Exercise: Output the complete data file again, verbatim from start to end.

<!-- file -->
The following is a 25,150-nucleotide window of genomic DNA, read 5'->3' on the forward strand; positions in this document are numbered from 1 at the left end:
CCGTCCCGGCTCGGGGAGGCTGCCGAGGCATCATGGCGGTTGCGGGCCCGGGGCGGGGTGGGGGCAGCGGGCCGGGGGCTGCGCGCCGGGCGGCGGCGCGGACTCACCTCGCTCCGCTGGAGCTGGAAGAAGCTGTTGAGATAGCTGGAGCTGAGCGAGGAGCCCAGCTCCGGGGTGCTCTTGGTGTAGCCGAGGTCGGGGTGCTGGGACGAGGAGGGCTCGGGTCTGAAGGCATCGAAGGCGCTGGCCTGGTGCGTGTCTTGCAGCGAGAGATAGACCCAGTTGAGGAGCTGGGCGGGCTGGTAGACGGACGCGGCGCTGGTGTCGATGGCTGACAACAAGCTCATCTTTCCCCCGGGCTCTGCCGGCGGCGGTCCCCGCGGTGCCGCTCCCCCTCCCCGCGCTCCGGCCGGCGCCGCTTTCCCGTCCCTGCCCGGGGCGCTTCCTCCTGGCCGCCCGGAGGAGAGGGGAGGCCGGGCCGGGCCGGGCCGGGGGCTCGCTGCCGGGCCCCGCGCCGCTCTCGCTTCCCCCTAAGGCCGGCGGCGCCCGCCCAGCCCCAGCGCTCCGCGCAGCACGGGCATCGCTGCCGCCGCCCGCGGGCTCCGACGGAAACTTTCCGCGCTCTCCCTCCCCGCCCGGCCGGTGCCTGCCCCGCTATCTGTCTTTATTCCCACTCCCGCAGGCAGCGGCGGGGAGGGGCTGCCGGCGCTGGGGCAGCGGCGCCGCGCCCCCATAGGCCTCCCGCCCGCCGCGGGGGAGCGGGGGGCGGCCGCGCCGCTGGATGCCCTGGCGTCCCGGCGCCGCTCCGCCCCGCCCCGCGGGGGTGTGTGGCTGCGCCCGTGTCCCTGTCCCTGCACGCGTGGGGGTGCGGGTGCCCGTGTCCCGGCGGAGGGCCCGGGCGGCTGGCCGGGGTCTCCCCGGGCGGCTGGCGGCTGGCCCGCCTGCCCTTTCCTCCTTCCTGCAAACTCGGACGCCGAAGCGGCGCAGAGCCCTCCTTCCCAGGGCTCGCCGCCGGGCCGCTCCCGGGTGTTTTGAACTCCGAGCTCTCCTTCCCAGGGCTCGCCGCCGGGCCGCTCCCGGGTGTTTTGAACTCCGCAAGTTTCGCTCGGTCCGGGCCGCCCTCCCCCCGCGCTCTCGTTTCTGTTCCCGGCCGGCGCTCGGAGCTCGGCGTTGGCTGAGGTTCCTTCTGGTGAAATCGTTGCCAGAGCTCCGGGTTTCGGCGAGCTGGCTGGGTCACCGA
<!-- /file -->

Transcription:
The following is a 25,150-nucleotide window of genomic DNA, read 5'->3' on the forward strand; positions in this document are numbered from 1 at the left end:
CCGTCCCGGCTCGGGGAGGCTGCCGAGGCATCATGGCGGTTGCGGGCCCGGGGCGGGGTGGGGGCAGCGGGCCGGGGGCTGCGCGCCGGGCGGCGGCGCGGACTCACCTCGCTCCGCTGGAGCTGGAAGAAGCTGTTGAGATAGCTGGAGCTGAGCGAGGAGCCCAGCTCCGGGGTGCTCTTGGTGTAGCCGAGGTCGGGGTGCTGGGACGAGGAGGGCTCGGGTCTGAAGGCATCGAAGGCGCTGGCCTGGTGCGTGTCTTGCAGCGAGAGATAGACCCAGTTGAGGAGCTGGGCGGGCTGGTAGACGGACGCGGCGCTGGTGTCGATGGCTGACAACAAGCTCATCTTTCCCCCGGGCTCTGCCGGCGGCGGTCCCCGCGGTGCCGCTCCCCCTCCCCGCGCTCCGGCCGGCGCCGCTTTCCCGTCCCTGCCCGGGGCGCTTCCTCCTGGCCGCCCGGAGGAGAGGGGAGGCCGGGCCGGGCCGGGCCGGGGGCTCGCTGCCGGGCCCCGCGCCGCTCTCGCTTCCCCCTAAGGCCGGCGGCGCCCGCCCAGCCCCAGCGCTCCGCGCAGCACGGGCATCGCTGCCGCCGCCCGCGGGCTCCGACGGAAACTTTCCGCGCTCTCCCTCCCCGCCCGGCCGGTGCCTGCCCCGCTATCTGTCTTTATTCCCACTCCCGCAGGCAGCGGCGGGGAGGGGCTGCCGGCGCTGGGGCAGCGGCGCCGCGCCCCCATAGGCCTCCCGCCCGCCGCGGGGGAGCGGGGGGCGGCCGCGCCGCTGGATGCCCTGGCGTCCCGGCGCCGCTCCGCCCCGCCCCGCGGGGGTGTGTGGCTGCGCCCGTGTCCCTGTCCCTGCACGCGTGGGGGTGCGGGTGCCCGTGTCCCGGCGGAGGGCCCGGGCGGCTGGCCGGGGTCTCCCCGGGCGGCTGGCGGCTGGCCCGCCTGCCCTTTCCTCCTTCCTGCAAACTCGGACGCCGAAGCGGCGCAGAGCCCTCCTTCCCAGGGCTCGCCGCCGGGCCGCTCCCGGGTGTTTTGAACTCCGAGCTCTCCTTCCCAGGGCTCGCCGCCGGGCCGCTCCCGGGTGTTTTGAACTCCGCAAGTTTCGCTCGGTCCGGGCCGCCCTCCCCCCGCGCTCTCGTTTCTGTTCCCGGCCGGCGCTCGGAGCTCGGCGTTGGCTGAGGTTCCTTCTGGTGAAATCGTTGCCAGAGCTCCGGGTTTCGGCGAGCTGGCTGGGTCACCGA